Mont Blois had always been a farm noted for the quality of its White Muscadel and, between 1974 and the late 1980s, the wines (which also included a Chardonnay and a Blanc Fumé) were distributed by The Bergkelder, the commercial arm of Distillers’ Corporation, who were also responsible for the sales and marketing of other notable cellars such as Meerlust, DeWetshof, Zandvleit, La Motte and Alto. But by the early 1990s, the Mont Blois label had disappeared from the market and has lay dormant for the last twenty-five years.

The farm holdings extend over 3,500 hectares, with around 150ha under vines, although not all are within the De Hoop valley. Grapes are also grown on the neighbouring farms of ‘La Fontaine’ and ‘Sunshine’, plus ‘Goedemoed, located on the alluvial, sandy-loam soils closer to the Breede river.

Each parcel of vines has its own distinctive and evocative Afrikaans names, with the four wines initial releases respecting the name of the vineyard from which they were sourced. The topography of each site ensures that the wines all enjoy their own distinctive character, through the influence of both altitude and differing soil types.


The inaugural vintage of 2016 has seen four wines released. All small production, each has been raised with minimal interference with grapes crushed manually, using the old basket-press. Fermented with natural yeasts, aged in older French oak and bottled unfiltered.

There are three white wines, two of which are single vineyard Chardonnays.

Hoog en Laag Chardonnay, translates logically as high and low comes from a block of 13-year old terraced vines grown on calcium-rich red Karoo soils which allow the grapes to ripen with considerable natural acidity. Vinified without malo-lactic fermentation. Only four barrels were produced.

Kweekamp Chardonnay is sourced from high altitude vines rooted in limestone and is the more elegant of the pair. It should be noted at this point that calcareous soils are something of a rarity in the Cape but, as anyone in Burgundy will tell you, it is responsible for producing some of the best wines in the world. The more recent history of these grapes has been as a one-third blending component in the previously-mentioned ‘Capensis’ Chardonnay.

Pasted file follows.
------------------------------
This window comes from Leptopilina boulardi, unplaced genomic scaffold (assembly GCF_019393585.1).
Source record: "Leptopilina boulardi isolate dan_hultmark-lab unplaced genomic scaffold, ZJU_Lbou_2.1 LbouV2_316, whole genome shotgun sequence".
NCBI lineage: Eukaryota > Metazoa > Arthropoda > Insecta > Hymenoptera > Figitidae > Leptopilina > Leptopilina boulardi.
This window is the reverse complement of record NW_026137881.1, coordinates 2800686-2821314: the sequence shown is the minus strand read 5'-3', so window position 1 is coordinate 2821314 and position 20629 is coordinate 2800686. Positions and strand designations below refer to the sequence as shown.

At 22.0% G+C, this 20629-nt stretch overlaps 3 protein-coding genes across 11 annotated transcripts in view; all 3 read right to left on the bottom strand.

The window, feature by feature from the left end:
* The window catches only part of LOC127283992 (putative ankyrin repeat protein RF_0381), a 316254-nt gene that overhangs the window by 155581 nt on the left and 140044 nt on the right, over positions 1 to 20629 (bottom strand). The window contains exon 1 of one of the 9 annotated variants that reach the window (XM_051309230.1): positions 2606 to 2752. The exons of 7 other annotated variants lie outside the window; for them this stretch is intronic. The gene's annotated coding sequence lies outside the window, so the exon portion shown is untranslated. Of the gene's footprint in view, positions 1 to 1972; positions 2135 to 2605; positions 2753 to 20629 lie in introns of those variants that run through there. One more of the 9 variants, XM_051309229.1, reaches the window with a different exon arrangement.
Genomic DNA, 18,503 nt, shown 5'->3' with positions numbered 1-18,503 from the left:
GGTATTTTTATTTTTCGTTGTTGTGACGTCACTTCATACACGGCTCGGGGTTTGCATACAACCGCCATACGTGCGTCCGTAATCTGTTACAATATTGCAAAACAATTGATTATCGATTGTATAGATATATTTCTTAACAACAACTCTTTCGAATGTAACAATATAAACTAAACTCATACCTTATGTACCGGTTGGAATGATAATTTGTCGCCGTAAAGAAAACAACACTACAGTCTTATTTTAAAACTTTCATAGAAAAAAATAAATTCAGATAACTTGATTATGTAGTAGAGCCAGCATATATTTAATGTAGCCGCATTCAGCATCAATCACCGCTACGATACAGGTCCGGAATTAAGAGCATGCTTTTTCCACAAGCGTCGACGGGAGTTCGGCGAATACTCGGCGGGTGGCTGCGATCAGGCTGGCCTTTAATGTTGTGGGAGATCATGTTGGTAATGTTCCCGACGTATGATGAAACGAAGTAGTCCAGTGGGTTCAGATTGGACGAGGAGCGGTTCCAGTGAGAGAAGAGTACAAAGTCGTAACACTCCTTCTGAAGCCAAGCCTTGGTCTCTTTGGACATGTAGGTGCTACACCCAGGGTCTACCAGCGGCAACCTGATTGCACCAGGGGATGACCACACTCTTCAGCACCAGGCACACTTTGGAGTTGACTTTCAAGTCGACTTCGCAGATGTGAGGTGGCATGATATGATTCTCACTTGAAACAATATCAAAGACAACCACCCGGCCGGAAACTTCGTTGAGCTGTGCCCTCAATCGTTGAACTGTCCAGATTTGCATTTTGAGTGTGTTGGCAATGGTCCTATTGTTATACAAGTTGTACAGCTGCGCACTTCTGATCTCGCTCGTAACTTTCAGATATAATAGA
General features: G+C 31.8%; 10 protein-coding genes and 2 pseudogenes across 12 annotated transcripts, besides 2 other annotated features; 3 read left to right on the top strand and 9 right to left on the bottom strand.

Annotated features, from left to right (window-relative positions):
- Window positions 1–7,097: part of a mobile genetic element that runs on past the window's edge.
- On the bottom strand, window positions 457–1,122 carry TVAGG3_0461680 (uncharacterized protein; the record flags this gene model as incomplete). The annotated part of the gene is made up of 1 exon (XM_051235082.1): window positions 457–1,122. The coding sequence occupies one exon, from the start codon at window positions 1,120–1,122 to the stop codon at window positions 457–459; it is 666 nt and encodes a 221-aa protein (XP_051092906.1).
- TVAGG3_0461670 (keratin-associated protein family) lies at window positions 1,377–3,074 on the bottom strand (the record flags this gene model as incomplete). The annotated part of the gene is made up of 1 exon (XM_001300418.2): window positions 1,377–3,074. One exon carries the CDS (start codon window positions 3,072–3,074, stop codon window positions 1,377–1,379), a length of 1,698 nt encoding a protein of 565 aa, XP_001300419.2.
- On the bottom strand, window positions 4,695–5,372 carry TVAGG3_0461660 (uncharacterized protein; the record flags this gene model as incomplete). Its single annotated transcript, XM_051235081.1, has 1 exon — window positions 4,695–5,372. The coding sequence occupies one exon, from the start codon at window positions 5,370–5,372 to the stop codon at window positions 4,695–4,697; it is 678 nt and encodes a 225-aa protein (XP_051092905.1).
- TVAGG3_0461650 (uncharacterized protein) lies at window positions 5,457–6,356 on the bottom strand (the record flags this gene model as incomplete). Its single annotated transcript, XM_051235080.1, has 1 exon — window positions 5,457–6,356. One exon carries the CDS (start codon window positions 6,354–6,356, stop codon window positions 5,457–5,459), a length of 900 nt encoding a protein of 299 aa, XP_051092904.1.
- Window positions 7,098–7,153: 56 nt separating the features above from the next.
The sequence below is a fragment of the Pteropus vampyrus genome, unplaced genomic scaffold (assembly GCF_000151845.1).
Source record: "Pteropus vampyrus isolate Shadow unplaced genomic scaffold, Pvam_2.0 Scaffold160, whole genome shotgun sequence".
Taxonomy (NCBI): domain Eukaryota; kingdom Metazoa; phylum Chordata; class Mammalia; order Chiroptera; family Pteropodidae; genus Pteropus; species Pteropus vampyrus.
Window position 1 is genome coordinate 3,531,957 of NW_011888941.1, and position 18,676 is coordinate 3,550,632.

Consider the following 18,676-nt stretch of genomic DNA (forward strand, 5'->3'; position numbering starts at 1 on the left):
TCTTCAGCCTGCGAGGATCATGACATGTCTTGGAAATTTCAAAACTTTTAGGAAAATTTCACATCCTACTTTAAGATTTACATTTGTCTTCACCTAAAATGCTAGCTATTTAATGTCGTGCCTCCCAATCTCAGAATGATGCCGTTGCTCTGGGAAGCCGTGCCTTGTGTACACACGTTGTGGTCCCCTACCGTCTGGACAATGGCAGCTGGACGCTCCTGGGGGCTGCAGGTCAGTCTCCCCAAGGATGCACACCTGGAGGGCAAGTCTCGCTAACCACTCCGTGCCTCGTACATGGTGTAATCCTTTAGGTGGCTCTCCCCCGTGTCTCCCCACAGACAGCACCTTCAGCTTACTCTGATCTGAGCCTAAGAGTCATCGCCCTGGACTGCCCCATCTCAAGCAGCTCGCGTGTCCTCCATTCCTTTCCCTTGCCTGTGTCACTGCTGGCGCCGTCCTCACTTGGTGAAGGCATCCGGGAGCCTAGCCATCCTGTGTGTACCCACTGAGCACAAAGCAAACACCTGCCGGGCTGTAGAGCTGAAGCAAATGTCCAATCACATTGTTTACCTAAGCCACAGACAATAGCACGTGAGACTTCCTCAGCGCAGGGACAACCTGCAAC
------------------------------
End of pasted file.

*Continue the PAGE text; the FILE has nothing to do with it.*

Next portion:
All I will say is that it’s taken me 25 years to taste a truly great table wine to come out of the Breede River Valley, but that box has since been ticked.

Nina-Mari’s complex Chenin is named, simply Groot Steen and is another single vineyard wine from 30-year-old vines planted in the riverside alluvial soils on Goedemoed. Although the parcel is groot (or large) at 6-hectares, the grapes for this wine were selected from just three rows of vines. Again, there is no malo-lactic fermentation and the resulting wine is lean and chalky.

The range ends currently with the single vineyard Pomphuis White Muscadel. These 26-year old vines are grown at the top of De Hoop, where the altitude helps to create a lighter, fresher style of wine – despite the 257 grams of residual sugar. This first release was fortified with bought-in spirit, but the future plan is to restore the old pot-still on the farm. The wine was also bottled (in 500ml bottles) unfiltered, after spending 12 months in old French oak.

As mentioned, Mont Blois enjoyed a fine reputation for Superior Muscadel in the latter half of the last century, so this really helps to evoke some memories for those, like me, who remember its prior existence.

The significance of the name Pomphuis is, however, best left to the imagination.

I am delighted to pronounce that Mont Blois is back on the Robertson map in a small, but significant way.